Sulfur’s most common oxidation state is +6, as found in the sulfate ion. Sulfate ion is found in nature as calcium sulfate (the mineral gypsum) and magnesium sulfate (the mineral epsomite, or Epsom salt). We note that gypsum is used to make plaster, drywall, and cement. We explain that sulfuric acid is made from SO2 by oxidation to SO3 followed by the reaction of SO3 with water. Sulfuric acid is indeed a very strong acid, because it completely dissociates in water, with two protons per molecule. We make it clear that concentrated sulfuric acid is pure H2SO4, unlike many other concentrated acids found in the laboratory (such as HCl and HNO3) which are actually solutions in water. We show the heat of dilution of sulfuric acid with water in a Pyrex flask, slowly adding 20 mL of concentrated sulfuric acid to 200 mL of water to produce a 20 °C temperature increase.6

Video 1: Dehydration of sucrose by sulfuric acid (accessed May 2019 subscription required) Derived from Gary Trammell, Jerrold J. Jacobsen, Kristin Johnson, and John W. Moore. Chemistry Comes Alive! Volume 5: Abstract of Special Issue 29, a CD-ROM for Organic and Biochemistry, Journal of Chemical Education 2001 78 (3), 423. DOI: 10.1021/ed078p423.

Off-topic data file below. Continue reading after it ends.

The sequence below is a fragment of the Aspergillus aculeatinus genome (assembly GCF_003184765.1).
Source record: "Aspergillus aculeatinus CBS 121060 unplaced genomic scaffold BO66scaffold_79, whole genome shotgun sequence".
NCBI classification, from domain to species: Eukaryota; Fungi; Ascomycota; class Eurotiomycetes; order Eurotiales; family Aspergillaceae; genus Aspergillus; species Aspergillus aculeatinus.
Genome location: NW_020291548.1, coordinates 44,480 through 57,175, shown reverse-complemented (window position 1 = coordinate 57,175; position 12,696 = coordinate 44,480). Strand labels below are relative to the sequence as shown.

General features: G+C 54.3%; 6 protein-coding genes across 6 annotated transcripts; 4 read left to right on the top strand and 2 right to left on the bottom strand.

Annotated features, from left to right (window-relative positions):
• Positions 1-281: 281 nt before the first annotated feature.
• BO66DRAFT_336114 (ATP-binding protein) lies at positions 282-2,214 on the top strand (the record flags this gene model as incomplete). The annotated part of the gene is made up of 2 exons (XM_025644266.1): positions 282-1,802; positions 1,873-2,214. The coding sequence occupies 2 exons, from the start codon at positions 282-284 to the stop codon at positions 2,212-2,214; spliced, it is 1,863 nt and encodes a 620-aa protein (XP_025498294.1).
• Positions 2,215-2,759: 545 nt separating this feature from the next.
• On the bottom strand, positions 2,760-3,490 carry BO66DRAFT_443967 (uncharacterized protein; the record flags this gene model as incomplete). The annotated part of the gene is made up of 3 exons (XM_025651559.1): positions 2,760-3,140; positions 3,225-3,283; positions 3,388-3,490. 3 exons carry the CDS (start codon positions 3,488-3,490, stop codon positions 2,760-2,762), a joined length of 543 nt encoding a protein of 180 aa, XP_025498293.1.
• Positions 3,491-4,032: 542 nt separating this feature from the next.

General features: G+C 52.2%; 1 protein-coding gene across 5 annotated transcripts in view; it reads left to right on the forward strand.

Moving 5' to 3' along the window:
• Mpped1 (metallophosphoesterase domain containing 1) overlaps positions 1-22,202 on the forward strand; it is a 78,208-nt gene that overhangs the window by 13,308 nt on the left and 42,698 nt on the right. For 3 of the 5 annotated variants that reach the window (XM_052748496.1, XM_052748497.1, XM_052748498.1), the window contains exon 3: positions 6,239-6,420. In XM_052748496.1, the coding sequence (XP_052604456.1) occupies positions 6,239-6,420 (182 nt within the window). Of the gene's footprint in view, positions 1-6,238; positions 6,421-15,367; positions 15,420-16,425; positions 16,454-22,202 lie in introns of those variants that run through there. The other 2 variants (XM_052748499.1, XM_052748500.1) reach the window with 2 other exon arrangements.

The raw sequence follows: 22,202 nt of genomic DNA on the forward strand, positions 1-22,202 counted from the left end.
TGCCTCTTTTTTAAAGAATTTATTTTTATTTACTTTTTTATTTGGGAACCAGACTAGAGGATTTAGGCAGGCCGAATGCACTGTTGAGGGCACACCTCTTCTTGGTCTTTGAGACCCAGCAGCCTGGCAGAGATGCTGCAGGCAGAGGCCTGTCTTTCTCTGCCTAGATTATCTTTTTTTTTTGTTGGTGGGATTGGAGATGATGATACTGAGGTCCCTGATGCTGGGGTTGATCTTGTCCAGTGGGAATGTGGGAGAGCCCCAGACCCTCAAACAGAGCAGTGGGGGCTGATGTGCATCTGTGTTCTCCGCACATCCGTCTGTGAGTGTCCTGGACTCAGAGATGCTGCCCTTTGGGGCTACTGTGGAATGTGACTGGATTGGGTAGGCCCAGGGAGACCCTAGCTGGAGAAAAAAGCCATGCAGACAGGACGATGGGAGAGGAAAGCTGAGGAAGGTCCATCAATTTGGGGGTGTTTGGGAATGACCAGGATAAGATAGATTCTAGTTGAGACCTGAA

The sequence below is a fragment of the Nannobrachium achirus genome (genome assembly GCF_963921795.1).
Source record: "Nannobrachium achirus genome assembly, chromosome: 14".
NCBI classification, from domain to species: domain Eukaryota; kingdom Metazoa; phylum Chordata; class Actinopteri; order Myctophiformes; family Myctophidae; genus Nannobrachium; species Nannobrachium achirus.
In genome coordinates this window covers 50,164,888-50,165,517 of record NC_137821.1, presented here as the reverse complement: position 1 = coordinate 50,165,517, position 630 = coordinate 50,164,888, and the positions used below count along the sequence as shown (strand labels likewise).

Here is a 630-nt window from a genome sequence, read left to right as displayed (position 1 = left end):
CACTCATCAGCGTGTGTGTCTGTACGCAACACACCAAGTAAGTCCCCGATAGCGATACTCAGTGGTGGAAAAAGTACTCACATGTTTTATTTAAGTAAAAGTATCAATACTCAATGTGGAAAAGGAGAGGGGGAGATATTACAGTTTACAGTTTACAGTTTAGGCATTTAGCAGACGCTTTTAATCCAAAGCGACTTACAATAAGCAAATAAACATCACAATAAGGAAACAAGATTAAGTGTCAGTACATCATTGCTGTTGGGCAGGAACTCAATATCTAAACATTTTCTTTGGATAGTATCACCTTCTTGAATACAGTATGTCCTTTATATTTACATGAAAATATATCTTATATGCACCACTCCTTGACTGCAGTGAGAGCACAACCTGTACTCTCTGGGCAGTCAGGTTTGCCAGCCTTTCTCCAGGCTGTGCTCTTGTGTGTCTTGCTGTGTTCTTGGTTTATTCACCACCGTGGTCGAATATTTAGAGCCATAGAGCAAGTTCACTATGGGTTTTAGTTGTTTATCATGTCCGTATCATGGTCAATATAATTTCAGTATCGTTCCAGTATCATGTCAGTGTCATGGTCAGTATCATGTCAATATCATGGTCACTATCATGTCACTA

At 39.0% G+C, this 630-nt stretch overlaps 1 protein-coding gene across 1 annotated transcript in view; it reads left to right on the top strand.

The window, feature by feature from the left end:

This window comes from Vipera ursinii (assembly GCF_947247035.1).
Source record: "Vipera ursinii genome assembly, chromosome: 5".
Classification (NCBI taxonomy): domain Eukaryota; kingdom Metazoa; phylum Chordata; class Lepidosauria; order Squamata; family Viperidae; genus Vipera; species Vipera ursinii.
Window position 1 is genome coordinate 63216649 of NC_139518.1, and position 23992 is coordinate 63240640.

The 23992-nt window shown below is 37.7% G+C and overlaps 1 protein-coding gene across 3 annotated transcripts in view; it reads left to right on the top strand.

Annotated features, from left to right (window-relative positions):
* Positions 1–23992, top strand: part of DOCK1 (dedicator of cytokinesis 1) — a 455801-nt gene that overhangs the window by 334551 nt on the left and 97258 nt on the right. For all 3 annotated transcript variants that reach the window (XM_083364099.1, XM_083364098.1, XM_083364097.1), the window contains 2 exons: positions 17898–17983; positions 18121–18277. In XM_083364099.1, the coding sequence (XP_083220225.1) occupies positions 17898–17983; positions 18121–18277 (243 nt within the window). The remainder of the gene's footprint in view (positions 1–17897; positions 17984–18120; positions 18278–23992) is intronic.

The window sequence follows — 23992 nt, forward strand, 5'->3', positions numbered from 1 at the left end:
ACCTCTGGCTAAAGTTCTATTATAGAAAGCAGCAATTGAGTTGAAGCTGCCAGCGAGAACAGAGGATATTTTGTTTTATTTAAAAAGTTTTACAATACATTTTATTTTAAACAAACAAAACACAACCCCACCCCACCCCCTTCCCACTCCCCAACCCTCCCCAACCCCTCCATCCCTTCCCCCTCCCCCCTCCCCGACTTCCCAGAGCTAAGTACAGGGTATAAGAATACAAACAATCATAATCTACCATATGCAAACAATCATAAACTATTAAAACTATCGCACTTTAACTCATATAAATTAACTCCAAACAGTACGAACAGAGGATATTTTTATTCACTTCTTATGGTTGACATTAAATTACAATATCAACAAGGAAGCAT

Next we demonstrate the charring of sugar by sulfuric acid by adding 35 mL of concentrated sulfuric acid to a 250 mL beaker containing a mixture of 35 g of granulated sugar and 35 g of confectioners’ sugar (see video 1).7 This is stirred with a glass stirring rod for a few seconds and then placed in the fume hood.

Figure 6: A) Sulfuric acid was used to write H2SO4, B) Use of a heat gun reveals the message

Lastly we write a “secret” message on a sheet of paper (see figure 6) using 3 M sulfuric acid and expose the message by heating the paper using a heat gun, while taking the opportunity to stress the need for laboratory safety and awareness around corrosive chemicals by reciting the following poem:8

Little Willie took a drink,

And lived to tell no more

For what he thought was H2O

Was H2SO4

For cleaning up, we neutralize the diluted sulfuric acid solution resulting from the heat of dilution demonstration using magnesium hydroxide powder to permit disposal down the sink. Each 20 mL of concentrated sulfuric acid requires approximately 21 grams of magnesium hydroxide to fully neutralize the acid. The advantages of magnesium hydroxide powder are that almost every high school laboratory has this compound and if an excess is used, the pH of the solution remains neutral.

References and Notes

  1. An excellent discussion of the presentation of this demonstration may be found in: Shakashiri, Bassam A. Chemical Demonstrations: A Handbook for Teachers, Vol. 1; University of Wisconsin Press: Madison, WI, 1983; pp 53-54.
  2. See Abstract 18-24 in Alyea, Hubert N. Tested Demonstrations in Chemistry, 6th ed.; Journal of Chemical Education: Easton, PA: 1965; pp 40.